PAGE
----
Pioneer Profiles

In the mid-1800s, the promise of gold and free land lured fortune seekers and settlers to the newly formed Oregon Territory. They were soon followed by merchants who amassed their own wealth selling supplies to the miners and farmers. This ongoing series appears in the Jacksonville Review newspaper and shares the stories of these pioneers and their times.

August 2023

William Green T’Vault “Saint or Sinner” Part 4

Our saga of William T’Vault (or Tevault, or Teevault, depending on his current persona) is drawing to a close. An individual who regularly reinvented himself, we’ve traced T’Vault through legal and political careers in Indiana, Arkansas, and Oregon; a marriage to the supposed “granddaughter” of Daniel Boone; a jail break following charges of rape and murder; an arduous trek across the Oregon Trail; a very short-lived tenure as the Oregon Territory’s first newspaper editor; an equally short-lived religious conversion wherein he confessed to being “an adulterer, a gambler, a hard drinker, and a scoundrel”; disastrous exploits as an egotistical but inexperienced trail guide; a so-so “Indian fighter”; and publisher of Jacksonville’s first newspaper, the Table Rock Sentinel. Whew! (Previous installments can be found in the Review’s September 2022, October 2022, and July 2023 online editions.)

The Sentinel was T’Vault’s “bully pulpit,” and he used it and his positions in Oregon’s Territorial and State Legislatures to advocate for the introduction of slavery into what would become the new state of Oregon. As the Civil War loomed, T’Vault voiced often and eloquently his support for slavery and the “Southern cause.” … Read more.

Previous Pioneer Profiles

William Green T’Vault “Opportunist” Part 3

In Part 2 below, we left T’Vault in Southern Oregon in the spring of 1852. Following the discovery of gold, he had packed up his family and headed for the “Rich Gulch” country where he filed a donation land claim near what is now Gold Hill. He called it “Dardanelles.”

Although gold may have been Southern Oregon’s attraction, mining required too much time, concentration, and patience for T’Vault, what with hours spent digging in creeks and washing out pans of mud. When hundreds of miners appeared in the area virtually overnight, he soon realized their pockets were a better source of gold than creek beds.

He established T’Vault and Company ‘s Oregon and Shasta Express and Postal Service, providing service between Oregon City, Winchester, the Rogue River Indian Agency, Josephine Creek, Minersville, Humbug City, and Shasta Butte City (now Yreka, California). And although he had not deemed Postmaster for the Oregon Territory sufficiently lucrative, by December 1852 he had secured the position of first Postmaster in Southern Oregon—the third in the entire state. Since the post office operated out of T’Vault’s home, overhead was minimal. … Read more.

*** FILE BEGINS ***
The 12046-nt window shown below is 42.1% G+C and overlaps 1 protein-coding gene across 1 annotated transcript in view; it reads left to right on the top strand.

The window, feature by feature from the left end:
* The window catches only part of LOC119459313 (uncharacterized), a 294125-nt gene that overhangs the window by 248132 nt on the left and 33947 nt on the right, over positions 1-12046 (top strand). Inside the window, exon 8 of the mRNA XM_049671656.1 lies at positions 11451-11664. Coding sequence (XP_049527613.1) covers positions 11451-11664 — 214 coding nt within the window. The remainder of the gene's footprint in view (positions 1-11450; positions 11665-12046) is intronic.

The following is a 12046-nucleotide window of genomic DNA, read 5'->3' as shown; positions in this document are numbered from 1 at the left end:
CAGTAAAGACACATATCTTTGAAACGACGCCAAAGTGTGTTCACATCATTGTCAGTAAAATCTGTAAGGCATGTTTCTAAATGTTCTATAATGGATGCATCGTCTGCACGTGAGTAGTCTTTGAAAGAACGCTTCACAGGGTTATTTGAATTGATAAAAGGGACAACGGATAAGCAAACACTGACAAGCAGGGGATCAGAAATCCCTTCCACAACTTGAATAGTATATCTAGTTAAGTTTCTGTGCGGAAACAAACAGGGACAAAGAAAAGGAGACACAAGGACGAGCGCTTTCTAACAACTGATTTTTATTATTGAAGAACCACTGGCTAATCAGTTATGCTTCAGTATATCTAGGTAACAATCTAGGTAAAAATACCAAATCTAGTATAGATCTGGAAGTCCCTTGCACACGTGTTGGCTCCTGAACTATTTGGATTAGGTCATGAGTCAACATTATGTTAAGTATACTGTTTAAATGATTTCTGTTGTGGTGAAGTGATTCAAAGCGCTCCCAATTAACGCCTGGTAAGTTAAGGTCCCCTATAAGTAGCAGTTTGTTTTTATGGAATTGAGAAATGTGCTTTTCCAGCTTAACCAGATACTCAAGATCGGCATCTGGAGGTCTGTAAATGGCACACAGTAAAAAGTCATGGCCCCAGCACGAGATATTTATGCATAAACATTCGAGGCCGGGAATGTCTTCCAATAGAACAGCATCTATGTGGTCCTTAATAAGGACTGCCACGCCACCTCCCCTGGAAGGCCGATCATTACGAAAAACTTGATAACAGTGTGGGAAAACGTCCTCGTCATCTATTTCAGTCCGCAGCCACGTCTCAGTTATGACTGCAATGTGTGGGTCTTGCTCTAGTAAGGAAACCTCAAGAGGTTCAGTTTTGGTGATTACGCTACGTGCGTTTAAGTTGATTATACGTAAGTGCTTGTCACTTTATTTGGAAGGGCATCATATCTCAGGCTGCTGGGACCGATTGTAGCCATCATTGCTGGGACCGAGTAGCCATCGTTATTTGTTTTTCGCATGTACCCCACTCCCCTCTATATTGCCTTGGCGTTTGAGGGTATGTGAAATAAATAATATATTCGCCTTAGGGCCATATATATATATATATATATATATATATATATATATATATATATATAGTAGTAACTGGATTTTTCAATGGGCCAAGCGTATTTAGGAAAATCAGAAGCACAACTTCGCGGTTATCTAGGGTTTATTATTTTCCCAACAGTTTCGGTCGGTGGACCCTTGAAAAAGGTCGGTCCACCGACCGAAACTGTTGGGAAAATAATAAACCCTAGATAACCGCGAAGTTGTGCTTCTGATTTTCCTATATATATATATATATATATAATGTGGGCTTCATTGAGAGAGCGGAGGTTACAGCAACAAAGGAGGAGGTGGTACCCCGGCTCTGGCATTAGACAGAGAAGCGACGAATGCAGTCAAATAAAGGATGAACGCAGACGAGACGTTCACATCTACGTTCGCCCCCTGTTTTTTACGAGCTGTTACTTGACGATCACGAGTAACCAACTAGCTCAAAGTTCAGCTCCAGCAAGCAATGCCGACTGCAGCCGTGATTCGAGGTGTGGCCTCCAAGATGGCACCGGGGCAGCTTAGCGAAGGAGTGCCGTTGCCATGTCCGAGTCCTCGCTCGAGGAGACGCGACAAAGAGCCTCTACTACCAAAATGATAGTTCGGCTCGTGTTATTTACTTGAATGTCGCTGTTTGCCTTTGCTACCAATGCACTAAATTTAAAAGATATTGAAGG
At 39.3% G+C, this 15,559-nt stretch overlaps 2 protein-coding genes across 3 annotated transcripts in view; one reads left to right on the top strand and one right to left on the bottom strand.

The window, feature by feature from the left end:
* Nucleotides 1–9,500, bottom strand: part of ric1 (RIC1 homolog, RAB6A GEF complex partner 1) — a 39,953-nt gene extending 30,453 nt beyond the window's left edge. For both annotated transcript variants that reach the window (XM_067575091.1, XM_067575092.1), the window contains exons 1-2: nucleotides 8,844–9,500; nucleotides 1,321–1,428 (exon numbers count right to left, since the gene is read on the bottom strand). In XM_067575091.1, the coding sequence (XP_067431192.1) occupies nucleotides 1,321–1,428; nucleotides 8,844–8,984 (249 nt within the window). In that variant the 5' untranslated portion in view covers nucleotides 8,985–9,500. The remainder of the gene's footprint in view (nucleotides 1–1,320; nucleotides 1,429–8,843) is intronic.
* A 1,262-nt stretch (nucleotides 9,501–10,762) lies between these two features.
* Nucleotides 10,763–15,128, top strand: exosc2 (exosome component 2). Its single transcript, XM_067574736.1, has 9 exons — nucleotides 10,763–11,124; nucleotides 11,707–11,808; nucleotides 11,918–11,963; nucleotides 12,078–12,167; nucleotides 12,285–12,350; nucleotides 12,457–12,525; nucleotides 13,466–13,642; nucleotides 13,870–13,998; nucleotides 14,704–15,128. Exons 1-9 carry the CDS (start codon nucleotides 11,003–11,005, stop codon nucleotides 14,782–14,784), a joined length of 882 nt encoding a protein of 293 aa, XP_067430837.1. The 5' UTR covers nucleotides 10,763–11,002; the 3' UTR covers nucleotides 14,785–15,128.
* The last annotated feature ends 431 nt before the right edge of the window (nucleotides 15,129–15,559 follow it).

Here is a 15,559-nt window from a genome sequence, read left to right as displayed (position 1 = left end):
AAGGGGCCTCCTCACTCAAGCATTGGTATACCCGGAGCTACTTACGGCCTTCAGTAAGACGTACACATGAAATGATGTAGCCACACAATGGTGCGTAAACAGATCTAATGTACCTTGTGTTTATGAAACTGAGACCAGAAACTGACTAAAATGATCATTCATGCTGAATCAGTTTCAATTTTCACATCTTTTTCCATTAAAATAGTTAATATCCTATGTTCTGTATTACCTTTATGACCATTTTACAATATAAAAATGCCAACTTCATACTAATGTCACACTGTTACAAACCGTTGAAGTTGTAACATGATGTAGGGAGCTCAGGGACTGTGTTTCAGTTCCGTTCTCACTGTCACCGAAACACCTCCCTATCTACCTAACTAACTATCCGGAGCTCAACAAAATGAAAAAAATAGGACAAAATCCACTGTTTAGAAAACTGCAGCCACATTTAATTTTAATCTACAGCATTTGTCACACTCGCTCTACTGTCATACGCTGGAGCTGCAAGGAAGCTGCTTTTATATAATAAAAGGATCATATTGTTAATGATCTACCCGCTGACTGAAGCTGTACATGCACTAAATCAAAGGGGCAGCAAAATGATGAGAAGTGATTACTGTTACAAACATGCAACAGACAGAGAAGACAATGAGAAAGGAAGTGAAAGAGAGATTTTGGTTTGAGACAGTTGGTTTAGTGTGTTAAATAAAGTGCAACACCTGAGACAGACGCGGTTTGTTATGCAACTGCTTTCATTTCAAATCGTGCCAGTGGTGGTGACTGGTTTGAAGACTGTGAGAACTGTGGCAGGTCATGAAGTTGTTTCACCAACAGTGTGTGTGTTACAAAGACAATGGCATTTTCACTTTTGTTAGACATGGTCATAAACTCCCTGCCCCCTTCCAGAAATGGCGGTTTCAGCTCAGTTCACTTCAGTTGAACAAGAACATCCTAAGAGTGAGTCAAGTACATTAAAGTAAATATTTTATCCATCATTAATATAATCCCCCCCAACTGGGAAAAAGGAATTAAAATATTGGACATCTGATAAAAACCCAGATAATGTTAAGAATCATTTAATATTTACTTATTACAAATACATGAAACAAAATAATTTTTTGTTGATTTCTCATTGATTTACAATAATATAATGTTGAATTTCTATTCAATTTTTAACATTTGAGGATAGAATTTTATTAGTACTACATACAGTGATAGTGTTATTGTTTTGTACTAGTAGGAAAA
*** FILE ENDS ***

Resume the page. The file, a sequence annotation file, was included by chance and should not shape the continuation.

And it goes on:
William Green T’Vault “Opportunist” Part 2

Last month we introduced you to William T’Vault, or Tevault, or Teevault—depending on the when and where—inasmuch as this pioneer regularly reinvented himself. We traced him through an early legal career; a marriage to the “granddaughter” of Daniel Boone; a jail break following charges of murder and rape; an arduous trek across the Oregon Trail; resumption of a law career in Oregon City; increased involvement in politics, and a short-lived tenure as a newspaper editor. A religious conversion wherein he confessed to being “an adulterer, a gambler, a hard drinker, and a scoundrel” also proved to be short-lived when opportunities for new versions of himself soon appeared.

In 1850, when Oregon’s Territorial Governor, General Lane, decided to try his hand at mining for gold in northern California, he invited T’Vault to join the venture. A party of 15 white men and 14 Klickkitat Indians headed south to the Klamath River. A temporary treaty enroute with the Takelmas proved successful; the gold panning less so and the party returned to Oregon City.  … Read more.

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William Green T’Vault “A Controversial Figure” Part 1

Prior to 1859, individuals seeking the opportunity, riches, and promise of the Oregon Territory were literally leaving the United States. They were also leaving behind their former lives, providing them with a chance to reinvent themselves.

This “reinventing process” might even include a name change; it appears to have occurred often enough to be captured in song lyrics:


Oh, what was your name in the States?
Was it Thompson, or Johnson, or Bates?
Did you murder your wife and fly for your life?
Say, what was your name in the States?

One such prominent early Jacksonville resident who did flee a murder charge and changed—or at least altered—his name several times was William G. T’Vault. Have you ever noticed his grave in Jacksonville’s pioneer cemetery? It’s next to the interpretive center and resembles an open book. However, T’Vault’s life was not all that open!

William Green Hamilton Tevault, as he was originally named, was born in 1806, although both date and location are uncertain. His birth is variously placed as mid-Atlantic during his immigrant parents’ voyage from France; Charleston, South Carolina, where their ship docked; or Tennessee, where he grew up. … Read more.

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Grace Wick – From Actress to Political Theater

When we left the “George and Gracie show” last month, George Merritt had his divorce; Grace Wick Merritt had $30 a month in alimony and custody of three cats.

To bring readers up to speed, George was the only grandson of Jacksonville pioneer icon Jane McCully. He had been raised by his doting “Aunt Issie” McCully when his mother died shortly after his 1884 birth. Grace was the actress George had married in 1916 when he escaped Aunt Issie’s thumb and moved to Boston. The couple had lived more or less happily ever after—or at least for six years—until they moved back to Jacksonville. An actress certainly did not meet with Aunt Issie’s approval and Jacksonville certainly did not meet Grace’s expectations.